A landmark 1900s building (originally the Hotel Breslin), conceals rooms at wide-ranging price tags: the Ace being a canny product of our financial times. Yep, that includes Bunk (credit crunch), as well as Deluxe (credit card), the beauty being that whichever you stay in, Ace’s communal areas ooze ‘no expense spared’. We’re straight into the grand low-lit reception with its period mosaic tiles, old-school wood panelling and towering pillars. The corner bar conjures the library of a traditional Park Avenue apartment, complete with distressed Chesterfields, twinkling chandeliers, stacked bookcases, and even a touch of taxidermy. But that’s where traditional features end: the Ace is all about big bold modern graphic design. Quirky fonts pop up everywhere, from the oversized black-and-white type of the corridor signposts to the street-style stencilling on the walls. Even the key cards are covered in large, shouty writing. It’s all very youthful, intended as a home from home for creatives and would-be rockstars (some rooms come with Music Hall turntables and boxes of old vinyl, others have Gibson guitars, blank sheet music and chalkboards. Well, you never know when you’ll need to scribble that score.) Suite furnishings are a lottery and I’m secretly happy to skip the teenage-boy-fantasy guitar scenario.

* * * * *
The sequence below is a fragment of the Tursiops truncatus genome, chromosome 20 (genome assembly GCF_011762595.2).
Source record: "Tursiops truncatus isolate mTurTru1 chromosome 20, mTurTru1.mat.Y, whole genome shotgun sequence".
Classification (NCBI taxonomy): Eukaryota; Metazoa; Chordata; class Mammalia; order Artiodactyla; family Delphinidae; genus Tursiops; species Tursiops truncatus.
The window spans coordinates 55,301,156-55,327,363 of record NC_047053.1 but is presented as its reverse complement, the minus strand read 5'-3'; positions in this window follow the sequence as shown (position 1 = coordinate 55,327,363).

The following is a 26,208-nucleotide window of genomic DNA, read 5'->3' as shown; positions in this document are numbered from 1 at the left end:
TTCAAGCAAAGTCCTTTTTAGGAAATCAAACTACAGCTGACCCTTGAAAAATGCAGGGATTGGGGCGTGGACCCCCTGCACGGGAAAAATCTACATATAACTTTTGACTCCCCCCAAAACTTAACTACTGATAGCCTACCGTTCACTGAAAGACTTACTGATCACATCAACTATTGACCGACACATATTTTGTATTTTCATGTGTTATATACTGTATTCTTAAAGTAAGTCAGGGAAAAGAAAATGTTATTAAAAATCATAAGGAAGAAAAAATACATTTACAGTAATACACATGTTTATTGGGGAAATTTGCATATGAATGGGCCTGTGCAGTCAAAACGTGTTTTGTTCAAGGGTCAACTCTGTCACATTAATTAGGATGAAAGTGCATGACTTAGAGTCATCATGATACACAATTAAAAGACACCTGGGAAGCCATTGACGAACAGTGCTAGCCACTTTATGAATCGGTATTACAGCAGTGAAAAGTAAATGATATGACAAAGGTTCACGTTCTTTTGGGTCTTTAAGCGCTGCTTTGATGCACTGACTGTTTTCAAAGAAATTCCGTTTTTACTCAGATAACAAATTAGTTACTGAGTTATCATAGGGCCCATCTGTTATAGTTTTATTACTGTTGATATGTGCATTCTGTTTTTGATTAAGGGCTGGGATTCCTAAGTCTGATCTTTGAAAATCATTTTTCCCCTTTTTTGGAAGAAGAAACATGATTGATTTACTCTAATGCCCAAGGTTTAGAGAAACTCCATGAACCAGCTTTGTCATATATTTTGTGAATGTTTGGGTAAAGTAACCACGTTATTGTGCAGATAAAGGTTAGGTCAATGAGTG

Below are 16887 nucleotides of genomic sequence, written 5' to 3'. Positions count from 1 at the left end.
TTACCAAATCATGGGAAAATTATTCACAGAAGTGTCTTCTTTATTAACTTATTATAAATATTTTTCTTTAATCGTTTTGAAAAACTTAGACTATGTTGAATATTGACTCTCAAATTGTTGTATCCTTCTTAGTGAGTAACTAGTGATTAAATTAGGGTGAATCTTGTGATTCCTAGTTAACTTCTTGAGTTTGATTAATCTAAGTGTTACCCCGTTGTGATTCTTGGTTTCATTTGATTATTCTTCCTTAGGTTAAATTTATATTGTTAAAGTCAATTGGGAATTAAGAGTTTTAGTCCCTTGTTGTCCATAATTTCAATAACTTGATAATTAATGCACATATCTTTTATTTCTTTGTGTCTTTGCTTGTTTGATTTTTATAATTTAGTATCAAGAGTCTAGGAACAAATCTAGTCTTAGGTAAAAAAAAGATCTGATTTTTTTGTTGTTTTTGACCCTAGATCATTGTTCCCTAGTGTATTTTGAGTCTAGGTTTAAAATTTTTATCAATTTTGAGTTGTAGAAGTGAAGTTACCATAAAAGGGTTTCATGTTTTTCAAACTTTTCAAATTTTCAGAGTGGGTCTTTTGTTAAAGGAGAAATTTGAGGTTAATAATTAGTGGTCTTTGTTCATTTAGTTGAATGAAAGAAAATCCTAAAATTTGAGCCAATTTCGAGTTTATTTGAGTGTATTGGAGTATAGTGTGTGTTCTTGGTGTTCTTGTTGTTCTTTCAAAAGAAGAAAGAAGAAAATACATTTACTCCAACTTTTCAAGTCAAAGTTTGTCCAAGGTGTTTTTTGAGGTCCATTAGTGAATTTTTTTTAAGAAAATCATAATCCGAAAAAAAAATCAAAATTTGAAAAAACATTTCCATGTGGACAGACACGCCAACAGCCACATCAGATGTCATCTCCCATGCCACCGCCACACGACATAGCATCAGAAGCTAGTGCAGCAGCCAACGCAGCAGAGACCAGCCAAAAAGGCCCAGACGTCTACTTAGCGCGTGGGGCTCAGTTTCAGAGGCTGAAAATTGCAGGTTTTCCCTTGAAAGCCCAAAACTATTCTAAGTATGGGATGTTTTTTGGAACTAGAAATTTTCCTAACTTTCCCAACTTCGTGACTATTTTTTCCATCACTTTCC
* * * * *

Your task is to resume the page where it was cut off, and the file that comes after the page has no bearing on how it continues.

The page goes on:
It’s all pretty low-key, but the graphic designers have still been busy. Pop Art motifs emblazon a hairdryer bag and ironing board. Little lettering on coat hangers whisper, ‘You look good in that’ – especially welcome after an eight-hour flight. An exercise in sleek minimalism, the walls to our room are white, the lamps over the king-size bed are black and angular, and an open clothes rail is fashioned from exposed pipes in the petite-but-chic tiled bathroom. And for all its industrial edges, boy, is it ever comfy. I rejoice in each high-end brand unearthed: hip Rudy’s Barbershop products in the drench shower, a soft Pendleton blanket on the bed, and two Wings + Horn hooded bathrobes to boot. Mr Smith finds an Ace Survival Manual telling us how to access free WiFi and the nearest ATM. User-friendly extras are everywhere – like the option to review your room bill via your flatscreen TV, or the PC stations in the corridor where you can check-in for your return flight online and print boarding passes. The Ace hotel couldn’t be more helpful if it tried.